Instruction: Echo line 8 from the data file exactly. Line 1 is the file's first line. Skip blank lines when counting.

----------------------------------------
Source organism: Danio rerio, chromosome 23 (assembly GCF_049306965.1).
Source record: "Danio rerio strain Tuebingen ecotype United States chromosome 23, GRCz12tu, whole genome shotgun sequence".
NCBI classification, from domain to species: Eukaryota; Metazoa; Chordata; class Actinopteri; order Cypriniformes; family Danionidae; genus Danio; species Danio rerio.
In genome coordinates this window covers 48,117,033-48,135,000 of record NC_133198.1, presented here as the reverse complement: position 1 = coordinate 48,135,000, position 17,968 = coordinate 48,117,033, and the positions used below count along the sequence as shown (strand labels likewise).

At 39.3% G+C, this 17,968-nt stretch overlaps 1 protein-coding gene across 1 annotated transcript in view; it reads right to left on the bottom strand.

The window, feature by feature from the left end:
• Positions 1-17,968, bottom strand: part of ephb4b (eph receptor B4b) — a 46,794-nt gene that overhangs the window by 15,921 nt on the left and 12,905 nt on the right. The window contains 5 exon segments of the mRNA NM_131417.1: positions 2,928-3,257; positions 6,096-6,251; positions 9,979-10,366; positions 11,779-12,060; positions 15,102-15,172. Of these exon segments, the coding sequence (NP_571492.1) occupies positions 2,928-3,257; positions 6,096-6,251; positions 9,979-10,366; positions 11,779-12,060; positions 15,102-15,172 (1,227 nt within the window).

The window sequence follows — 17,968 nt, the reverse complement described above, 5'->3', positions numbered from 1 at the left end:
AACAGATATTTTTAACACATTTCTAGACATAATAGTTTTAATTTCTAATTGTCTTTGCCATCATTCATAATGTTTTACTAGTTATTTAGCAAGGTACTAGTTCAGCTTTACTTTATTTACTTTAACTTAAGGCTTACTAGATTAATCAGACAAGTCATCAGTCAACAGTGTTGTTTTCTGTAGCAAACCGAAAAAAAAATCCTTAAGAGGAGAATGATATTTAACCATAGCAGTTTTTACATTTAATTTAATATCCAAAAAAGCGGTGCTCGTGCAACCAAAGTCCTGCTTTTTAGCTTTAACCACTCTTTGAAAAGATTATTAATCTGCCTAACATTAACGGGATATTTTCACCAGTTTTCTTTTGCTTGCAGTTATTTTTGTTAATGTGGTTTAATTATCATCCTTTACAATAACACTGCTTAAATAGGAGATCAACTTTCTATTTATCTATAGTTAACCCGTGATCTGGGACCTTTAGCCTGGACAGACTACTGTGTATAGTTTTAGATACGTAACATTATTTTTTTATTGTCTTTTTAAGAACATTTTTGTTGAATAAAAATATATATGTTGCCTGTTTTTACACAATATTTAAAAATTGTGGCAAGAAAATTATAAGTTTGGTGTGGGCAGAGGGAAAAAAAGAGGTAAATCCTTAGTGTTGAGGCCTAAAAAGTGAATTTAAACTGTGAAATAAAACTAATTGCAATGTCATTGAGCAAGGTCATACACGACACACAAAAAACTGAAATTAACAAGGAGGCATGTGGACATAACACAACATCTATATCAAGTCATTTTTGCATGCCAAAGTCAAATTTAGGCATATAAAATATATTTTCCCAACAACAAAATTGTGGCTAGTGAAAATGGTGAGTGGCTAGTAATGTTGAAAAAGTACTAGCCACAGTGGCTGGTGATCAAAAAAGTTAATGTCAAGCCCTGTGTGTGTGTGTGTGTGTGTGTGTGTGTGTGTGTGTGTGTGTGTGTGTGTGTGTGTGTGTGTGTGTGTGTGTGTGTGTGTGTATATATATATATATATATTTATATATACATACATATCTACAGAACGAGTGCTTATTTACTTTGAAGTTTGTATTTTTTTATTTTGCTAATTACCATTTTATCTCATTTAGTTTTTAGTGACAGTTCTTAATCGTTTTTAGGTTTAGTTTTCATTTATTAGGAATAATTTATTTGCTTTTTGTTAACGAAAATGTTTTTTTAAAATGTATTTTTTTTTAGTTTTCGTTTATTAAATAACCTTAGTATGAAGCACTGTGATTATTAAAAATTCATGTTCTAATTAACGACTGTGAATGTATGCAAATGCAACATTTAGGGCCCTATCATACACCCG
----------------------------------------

The window sequence follows — 17,968 nt, the reverse complement described above, 5'->3', positions numbered from 1 at the left end: